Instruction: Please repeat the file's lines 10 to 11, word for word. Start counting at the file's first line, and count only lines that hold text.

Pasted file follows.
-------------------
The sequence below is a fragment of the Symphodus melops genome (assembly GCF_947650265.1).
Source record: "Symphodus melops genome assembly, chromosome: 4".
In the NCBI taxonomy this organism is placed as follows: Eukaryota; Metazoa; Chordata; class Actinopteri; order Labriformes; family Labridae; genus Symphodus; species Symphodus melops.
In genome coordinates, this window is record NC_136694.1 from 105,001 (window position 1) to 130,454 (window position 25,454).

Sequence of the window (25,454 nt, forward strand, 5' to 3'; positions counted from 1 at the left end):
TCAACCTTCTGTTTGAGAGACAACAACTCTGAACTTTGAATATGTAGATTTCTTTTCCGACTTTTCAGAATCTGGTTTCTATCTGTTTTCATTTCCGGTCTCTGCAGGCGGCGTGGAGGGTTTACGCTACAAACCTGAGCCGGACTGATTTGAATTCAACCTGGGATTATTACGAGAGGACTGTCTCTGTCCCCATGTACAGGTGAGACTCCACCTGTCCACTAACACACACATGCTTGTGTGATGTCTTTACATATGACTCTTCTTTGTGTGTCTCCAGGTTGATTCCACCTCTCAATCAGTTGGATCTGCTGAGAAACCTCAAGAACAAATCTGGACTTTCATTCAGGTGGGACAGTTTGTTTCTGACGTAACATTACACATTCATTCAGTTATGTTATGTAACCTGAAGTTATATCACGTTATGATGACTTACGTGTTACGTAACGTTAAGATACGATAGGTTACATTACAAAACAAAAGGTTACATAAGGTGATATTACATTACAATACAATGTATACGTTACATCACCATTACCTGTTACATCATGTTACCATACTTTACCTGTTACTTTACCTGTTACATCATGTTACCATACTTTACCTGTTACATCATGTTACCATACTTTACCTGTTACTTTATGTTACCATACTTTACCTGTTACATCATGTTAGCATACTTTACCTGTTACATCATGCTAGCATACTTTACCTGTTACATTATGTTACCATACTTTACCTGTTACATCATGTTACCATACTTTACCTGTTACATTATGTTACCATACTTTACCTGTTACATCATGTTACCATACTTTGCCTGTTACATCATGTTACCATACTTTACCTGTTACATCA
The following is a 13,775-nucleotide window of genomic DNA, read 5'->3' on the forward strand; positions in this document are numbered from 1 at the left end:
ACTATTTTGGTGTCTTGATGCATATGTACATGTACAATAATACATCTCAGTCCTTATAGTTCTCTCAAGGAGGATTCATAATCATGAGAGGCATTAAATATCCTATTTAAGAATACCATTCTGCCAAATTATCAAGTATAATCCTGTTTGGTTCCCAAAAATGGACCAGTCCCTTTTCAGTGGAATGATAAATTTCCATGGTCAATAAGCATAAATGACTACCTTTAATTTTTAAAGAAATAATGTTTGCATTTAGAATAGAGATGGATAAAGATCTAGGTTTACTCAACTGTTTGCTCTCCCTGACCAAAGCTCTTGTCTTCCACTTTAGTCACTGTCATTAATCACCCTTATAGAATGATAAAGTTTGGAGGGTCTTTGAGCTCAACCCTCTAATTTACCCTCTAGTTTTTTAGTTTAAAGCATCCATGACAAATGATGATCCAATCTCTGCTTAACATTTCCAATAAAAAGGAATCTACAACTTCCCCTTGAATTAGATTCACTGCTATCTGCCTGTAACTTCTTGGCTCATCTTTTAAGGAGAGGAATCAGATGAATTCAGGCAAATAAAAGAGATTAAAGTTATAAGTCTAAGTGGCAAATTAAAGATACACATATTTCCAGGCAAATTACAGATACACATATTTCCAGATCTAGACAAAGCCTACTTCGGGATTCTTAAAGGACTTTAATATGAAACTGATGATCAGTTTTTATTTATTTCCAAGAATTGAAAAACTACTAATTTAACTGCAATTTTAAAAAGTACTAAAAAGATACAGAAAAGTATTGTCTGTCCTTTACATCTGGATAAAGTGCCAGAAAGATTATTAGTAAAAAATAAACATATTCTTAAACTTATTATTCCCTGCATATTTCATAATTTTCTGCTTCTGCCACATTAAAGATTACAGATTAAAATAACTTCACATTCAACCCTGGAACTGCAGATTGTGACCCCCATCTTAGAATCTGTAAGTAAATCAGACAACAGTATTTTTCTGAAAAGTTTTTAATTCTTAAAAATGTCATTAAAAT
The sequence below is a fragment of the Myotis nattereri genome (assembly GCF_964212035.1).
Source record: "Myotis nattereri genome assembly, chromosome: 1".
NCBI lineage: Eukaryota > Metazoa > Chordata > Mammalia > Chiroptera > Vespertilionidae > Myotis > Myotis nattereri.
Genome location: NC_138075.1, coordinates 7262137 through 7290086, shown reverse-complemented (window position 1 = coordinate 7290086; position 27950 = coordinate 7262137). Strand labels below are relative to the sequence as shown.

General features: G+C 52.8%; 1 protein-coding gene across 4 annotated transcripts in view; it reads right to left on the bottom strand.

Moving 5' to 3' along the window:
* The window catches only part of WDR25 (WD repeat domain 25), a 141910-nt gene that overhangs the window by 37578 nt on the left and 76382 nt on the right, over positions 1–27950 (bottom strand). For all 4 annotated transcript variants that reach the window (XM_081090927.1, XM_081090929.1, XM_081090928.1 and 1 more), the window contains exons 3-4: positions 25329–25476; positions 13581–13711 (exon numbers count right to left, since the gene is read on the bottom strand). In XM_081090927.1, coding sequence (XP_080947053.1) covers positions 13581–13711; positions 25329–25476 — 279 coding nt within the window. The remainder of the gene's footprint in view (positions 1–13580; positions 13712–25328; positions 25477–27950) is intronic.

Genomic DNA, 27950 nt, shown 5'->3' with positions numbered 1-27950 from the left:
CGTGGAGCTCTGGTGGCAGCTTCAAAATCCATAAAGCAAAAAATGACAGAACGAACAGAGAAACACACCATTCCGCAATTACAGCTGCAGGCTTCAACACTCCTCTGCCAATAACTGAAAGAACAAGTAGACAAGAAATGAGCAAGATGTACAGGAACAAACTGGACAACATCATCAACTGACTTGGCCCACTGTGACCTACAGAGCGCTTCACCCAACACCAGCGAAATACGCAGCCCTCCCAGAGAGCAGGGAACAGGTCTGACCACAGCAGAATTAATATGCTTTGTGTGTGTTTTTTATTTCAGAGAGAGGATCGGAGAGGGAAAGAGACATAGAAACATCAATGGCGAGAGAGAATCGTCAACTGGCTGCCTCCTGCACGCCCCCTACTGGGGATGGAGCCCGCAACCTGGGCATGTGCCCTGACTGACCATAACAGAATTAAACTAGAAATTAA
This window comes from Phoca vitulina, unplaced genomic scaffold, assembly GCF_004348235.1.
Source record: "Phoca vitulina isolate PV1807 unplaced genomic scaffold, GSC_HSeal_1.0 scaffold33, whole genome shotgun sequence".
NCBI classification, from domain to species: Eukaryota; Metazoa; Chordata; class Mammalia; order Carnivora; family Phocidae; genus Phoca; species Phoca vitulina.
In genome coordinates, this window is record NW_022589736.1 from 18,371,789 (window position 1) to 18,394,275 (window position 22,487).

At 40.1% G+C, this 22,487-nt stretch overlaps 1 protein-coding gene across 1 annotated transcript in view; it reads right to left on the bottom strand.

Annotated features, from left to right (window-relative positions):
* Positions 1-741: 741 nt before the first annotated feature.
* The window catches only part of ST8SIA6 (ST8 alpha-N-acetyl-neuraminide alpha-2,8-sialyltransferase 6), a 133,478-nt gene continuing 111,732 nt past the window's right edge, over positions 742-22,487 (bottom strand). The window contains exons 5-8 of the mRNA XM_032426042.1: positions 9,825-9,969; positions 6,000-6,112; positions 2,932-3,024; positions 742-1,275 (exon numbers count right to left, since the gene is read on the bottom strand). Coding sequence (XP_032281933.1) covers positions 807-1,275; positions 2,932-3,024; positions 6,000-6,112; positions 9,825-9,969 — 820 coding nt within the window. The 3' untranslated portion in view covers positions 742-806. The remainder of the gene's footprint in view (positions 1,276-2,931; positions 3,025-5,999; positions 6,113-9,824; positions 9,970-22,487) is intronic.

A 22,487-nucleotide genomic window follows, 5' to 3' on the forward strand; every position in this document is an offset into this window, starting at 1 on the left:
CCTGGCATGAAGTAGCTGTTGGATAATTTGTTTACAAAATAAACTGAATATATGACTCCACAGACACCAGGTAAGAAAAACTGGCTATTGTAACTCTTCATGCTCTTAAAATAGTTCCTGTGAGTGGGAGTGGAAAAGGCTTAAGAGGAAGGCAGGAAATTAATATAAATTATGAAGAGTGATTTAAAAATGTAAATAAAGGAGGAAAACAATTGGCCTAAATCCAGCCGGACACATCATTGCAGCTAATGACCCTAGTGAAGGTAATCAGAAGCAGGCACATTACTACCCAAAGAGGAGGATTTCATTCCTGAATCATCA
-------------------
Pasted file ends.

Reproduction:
Source record: "Myotis nattereri genome assembly, chromosome: 1".
NCBI lineage: Eukaryota > Metazoa > Chordata > Mammalia > Chiroptera > Vespertilionidae > Myotis > Myotis nattereri.